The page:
As part of our work at The Groundlings, we created a drama school to train actors, set designers, costume makers, stage crew and directors etc., with kids and adults travelling from all over to attend. The school became a real centre for training in all aspects of the arts and I think that’s why we’ve been consistently named one of the top drama schools in the UK. We also provide a lot of opportunities to go on and do amazing things after their training – that’s been really important.

 

I also wanted to take learning into the community, and creating a Theatre in Education arm for the company seemed a great way to do this. There’s a lot of evidence that if you put live theatre in front of anyone, it has an emotional content to it, it resonates much more than being given information in other ways. Theatre can make a story feel more real, so when we get drawings and pictures from children who’ve seen a play, it’s amazing how accurate they are, because they’ve remembered it.

 

I remember sitting in a tube train in London once and a young 14–15 year-old lad sat with his parents opposite me suddenly started doing this clap routine which we did in The Victorians. I just looked at him and he said, ‘You’re that guy that was in The Victorians’ and of course he’d watched that, probably when he was 7 years old, but he still remembered the routine because it had stuck in his mind. He said, ‘I always loved that day, that was really good. You came and did a workshop and a show. I remember everything about The Victorians’.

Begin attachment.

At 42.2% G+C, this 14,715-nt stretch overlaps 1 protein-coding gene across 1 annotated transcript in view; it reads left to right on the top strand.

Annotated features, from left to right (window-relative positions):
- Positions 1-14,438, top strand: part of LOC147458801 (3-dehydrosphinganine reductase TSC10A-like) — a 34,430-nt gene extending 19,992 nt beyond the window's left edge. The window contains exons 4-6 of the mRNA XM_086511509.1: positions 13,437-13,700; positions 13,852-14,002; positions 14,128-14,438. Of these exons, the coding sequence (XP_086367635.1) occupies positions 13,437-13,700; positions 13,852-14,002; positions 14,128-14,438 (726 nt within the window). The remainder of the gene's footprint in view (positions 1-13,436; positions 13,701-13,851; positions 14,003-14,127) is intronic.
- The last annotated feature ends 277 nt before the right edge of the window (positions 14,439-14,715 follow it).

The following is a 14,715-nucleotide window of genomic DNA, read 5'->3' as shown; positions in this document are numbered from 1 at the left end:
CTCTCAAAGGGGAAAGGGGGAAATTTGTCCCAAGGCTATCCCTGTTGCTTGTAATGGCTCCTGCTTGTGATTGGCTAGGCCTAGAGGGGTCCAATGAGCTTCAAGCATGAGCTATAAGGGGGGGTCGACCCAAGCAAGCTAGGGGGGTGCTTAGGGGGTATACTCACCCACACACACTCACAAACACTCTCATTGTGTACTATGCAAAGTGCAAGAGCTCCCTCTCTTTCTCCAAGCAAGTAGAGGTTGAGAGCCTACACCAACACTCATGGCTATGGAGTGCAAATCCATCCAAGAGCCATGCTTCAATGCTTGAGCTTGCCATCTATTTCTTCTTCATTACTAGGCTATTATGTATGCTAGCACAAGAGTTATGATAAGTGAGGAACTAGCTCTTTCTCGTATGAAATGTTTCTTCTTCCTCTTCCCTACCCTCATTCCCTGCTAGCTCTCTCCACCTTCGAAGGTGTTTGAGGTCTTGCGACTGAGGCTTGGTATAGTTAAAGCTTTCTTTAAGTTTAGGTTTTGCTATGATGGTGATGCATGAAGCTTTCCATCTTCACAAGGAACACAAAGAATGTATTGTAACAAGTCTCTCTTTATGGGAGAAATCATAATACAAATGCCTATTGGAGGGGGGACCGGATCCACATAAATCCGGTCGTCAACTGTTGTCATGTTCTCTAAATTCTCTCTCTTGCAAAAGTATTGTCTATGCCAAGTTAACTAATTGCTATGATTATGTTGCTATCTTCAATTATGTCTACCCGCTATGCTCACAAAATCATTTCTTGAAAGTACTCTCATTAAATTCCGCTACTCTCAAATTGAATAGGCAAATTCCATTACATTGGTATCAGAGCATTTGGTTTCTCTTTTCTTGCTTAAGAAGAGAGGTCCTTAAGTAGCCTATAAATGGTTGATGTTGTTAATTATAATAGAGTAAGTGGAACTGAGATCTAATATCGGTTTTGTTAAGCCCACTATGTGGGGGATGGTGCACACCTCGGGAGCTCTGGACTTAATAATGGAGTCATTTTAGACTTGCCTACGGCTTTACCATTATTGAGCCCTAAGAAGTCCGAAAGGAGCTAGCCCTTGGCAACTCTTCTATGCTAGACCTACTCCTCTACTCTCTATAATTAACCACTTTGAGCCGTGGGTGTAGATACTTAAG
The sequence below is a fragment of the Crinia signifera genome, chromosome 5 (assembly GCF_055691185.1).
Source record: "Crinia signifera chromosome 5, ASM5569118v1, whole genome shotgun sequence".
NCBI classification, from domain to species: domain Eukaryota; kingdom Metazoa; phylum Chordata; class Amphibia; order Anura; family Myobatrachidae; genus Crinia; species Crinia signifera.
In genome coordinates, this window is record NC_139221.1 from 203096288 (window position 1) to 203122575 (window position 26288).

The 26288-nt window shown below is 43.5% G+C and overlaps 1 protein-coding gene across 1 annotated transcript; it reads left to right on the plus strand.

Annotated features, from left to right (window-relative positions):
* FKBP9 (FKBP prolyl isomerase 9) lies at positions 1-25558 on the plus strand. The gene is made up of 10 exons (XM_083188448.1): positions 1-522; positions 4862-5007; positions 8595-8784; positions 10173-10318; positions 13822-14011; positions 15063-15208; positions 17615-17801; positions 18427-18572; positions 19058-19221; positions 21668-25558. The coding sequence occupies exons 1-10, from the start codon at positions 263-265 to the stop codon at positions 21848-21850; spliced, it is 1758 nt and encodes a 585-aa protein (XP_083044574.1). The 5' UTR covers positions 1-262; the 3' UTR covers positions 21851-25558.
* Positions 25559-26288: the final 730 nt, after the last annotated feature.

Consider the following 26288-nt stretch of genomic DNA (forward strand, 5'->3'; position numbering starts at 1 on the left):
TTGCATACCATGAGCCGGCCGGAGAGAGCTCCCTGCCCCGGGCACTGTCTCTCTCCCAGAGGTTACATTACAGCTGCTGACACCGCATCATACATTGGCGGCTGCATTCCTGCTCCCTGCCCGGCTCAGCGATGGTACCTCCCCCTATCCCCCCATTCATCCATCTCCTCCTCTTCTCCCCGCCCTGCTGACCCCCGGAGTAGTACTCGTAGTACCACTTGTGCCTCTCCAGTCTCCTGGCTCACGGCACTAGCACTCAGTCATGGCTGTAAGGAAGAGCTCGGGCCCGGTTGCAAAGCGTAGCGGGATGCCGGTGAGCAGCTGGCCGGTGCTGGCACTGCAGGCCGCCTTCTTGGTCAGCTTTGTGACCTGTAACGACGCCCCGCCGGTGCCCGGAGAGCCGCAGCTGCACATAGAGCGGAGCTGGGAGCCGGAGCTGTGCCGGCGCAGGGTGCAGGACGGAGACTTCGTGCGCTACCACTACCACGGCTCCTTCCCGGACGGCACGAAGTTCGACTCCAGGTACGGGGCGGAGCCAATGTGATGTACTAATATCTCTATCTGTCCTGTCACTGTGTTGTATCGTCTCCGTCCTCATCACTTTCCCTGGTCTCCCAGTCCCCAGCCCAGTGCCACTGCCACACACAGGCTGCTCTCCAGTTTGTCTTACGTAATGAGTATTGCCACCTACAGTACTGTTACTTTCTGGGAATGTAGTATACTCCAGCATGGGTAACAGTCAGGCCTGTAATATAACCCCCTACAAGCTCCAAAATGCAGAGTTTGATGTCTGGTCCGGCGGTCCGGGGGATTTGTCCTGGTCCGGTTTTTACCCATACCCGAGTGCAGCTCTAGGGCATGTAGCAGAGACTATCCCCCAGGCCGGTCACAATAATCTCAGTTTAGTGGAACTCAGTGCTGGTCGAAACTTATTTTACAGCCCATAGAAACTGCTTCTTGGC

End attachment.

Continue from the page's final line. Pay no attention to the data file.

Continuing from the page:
Funnily enough, the complaint we often get from teachers is, ‘Thank you very much for coming, the only thing is I have nothing left to teach!’ because the children remember everything from that day. I always say to them to start using that as a seed and learn more about that period even if it’s not on the national curriculum – just delve in because there’s loads more interesting stuff.

 

Using songs and plays makes such a big difference and it does stick in people’s minds.

If you make a song up about the six wives of Henry VIII, it’s very easy to remember. Quite often when people ask me, I’m singing the song in my head to get to the right one, it’s like the rhyme: ‘divorced, beheaded, died, divorced beheaded, survived’. A lot of people remember that because it’s got resonance to it, it’s got alliteration and all those little things. We like patterns and we remember things of high emotion. If I asked you what you were wearing seven days ago, you probably wouldn’t have a clue, but if I asked you what you were wearing on 11th September 2001 (9/11), you would probably be able to say. It’s because it carried high emotion and that’s what sticks in our minds. Theatre is about high emotion.

A Georgian Lost Theatre

For the future I have now turned the theatre into a trust who are now running it. I really wanted to start to spread my wings and get out and work with so many other brilliant creatives out there. So I now mainly work as an actor / director / set designer. It’s been really successful so far with some wonderful opportunities, meeting so many new people. I adore this lifestyle and thrive on being creative with others. Long may it continue.

 

Richard Stride

Owner of Groundlings Theatre,

Artistic Director from 2000 – 2020.

www.richardstride.co.uk